This logic also works for the receiver on a telephone network. They have already paid their fees to be on their network and the internet phone service is paying a company who has already paid their fees to connect the call on to the telephone network, which they pass that cost on to me in the form of a monthly subscription.
What is really happening is that people have left the telephone network and are now handling all their communication over their cable networks. This has probably reduced the franchise fees coming in to the munincipalities or , like many before have mentioned, it is seen as an “untapped revenue source”.
What it boils down to is a tax on a device that I have already paid sales tax on (or not, thanks newegg), with dollars that were taxed as I earned them, sitting in a house that I pay property taxes on, on a network built on public land that I am taxed to use.
Not that public services aren’t needed and taxes pay for those, but c’mon guys…..
Whether it’s a tax on a device or tax on the internet we are basing our budgets on things that could be gone in an instant with one well placed EMP.
Anyone want to talk about North Korea?
another thing is the I can ake my device out of state and not lose my phone number becuase it’s on the internet. Also I can go out of the country for that matter. What does Baltimore add to this equation that I haven’t already been taxed on? Sounds like another tea party is needed.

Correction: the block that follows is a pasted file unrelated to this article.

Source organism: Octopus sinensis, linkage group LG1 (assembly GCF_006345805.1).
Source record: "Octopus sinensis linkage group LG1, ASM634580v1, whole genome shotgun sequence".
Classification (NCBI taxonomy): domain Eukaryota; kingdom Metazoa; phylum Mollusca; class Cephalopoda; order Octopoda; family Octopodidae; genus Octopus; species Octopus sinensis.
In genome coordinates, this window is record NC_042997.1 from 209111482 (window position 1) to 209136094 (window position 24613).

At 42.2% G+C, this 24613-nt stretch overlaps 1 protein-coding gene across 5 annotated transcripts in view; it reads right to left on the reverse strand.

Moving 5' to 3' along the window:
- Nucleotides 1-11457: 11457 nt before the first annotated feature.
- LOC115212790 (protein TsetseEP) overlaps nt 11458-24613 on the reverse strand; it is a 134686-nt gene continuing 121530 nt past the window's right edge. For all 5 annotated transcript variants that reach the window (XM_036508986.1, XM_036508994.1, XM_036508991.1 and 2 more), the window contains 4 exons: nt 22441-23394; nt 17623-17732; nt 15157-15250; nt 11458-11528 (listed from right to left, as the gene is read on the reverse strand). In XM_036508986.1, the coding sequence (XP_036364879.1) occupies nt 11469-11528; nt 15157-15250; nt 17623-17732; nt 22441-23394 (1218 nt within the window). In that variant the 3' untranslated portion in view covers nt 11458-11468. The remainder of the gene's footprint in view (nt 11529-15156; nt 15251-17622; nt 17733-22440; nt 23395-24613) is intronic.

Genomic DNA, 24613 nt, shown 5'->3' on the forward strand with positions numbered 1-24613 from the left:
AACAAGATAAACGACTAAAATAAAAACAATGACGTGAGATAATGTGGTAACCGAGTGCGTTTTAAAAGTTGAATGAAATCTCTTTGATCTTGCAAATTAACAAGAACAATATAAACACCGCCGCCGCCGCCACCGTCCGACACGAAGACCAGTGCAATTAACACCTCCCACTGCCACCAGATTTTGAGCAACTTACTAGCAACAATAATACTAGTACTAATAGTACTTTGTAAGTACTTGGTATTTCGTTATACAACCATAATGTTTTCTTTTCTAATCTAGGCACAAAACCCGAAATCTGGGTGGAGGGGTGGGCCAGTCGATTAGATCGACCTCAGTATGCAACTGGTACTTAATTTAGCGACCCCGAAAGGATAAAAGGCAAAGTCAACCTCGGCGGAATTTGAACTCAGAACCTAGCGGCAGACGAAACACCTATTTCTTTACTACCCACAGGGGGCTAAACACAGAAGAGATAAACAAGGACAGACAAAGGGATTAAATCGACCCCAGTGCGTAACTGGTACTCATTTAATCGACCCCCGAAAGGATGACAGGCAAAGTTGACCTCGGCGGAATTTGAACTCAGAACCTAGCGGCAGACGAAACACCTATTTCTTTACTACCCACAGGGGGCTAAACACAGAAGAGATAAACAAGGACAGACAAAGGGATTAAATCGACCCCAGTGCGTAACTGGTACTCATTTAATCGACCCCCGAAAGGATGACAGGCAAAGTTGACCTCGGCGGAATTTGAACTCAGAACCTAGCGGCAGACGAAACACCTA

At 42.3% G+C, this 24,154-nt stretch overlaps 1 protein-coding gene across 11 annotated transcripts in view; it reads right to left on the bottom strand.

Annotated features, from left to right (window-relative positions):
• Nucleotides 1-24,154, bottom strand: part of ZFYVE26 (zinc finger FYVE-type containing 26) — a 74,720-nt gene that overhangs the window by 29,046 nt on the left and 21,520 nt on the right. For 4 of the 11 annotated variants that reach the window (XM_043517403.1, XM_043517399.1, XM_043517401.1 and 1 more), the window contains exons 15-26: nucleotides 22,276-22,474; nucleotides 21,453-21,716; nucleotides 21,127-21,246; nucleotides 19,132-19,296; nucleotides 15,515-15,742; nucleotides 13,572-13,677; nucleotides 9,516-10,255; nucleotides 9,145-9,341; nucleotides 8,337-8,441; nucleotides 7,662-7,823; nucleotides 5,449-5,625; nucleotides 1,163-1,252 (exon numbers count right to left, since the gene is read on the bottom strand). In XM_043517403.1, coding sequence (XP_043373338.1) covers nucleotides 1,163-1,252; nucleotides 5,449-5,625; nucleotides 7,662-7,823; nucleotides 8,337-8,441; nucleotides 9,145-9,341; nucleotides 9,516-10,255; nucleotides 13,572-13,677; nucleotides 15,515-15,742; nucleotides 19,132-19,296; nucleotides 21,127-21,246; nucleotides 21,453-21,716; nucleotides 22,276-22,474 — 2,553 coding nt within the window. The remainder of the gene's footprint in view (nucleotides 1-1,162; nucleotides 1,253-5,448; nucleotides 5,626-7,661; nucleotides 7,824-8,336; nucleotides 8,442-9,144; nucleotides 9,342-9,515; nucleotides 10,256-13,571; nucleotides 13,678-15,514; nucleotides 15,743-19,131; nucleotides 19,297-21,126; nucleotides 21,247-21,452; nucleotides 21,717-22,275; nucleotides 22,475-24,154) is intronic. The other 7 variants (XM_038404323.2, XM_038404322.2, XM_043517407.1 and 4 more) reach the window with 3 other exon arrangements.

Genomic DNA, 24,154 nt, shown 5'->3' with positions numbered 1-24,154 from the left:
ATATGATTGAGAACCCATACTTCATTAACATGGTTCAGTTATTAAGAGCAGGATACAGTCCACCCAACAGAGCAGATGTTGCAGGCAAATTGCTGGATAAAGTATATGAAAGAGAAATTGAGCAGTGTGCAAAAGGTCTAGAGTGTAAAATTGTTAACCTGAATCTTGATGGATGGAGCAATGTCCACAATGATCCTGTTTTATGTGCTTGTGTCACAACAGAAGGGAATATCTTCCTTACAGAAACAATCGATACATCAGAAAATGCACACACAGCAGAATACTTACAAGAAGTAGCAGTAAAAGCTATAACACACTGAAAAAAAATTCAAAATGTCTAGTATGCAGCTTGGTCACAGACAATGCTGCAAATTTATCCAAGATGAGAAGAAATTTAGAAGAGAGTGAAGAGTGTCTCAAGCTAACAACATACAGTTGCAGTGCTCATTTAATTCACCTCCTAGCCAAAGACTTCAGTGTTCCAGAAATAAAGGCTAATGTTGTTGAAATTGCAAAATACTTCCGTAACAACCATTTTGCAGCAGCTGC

It seems to be the role of government to dip their fingers into EVERYONE’S pot. I know, they constantly are dipping into mine. Taxes do seem to be unavoidable. If they don’t get you one way, they will simply find another route. Good luck fighting against this beast of burden. Or perhaps you want to join Wes Snipes on the docket?
Kuru…if you would have read my last part i said it was a comment from one of Chris Rock’s stand up segments. so tell mr. rock that 2 smart, 3 average and 25 dumb.
as i mentined before, if you have 2 lines, you pay double tax (each line has it’s own fees and whatnot) even though you have one physical wire. well, with voip, you have your “phone” and regular phone. thus double tax is fine (well not really coz taxes suck, but do you see where i’m getting at?) so yeah, you paid your first tax for the line, but you are using hte line a second time, so you gotta pay another tax on that. (because i take a toll rode once, does that mean i don’t have to pay ever again?)
bodhiguy, do you pay a satelite tax? same thing applies as stated above.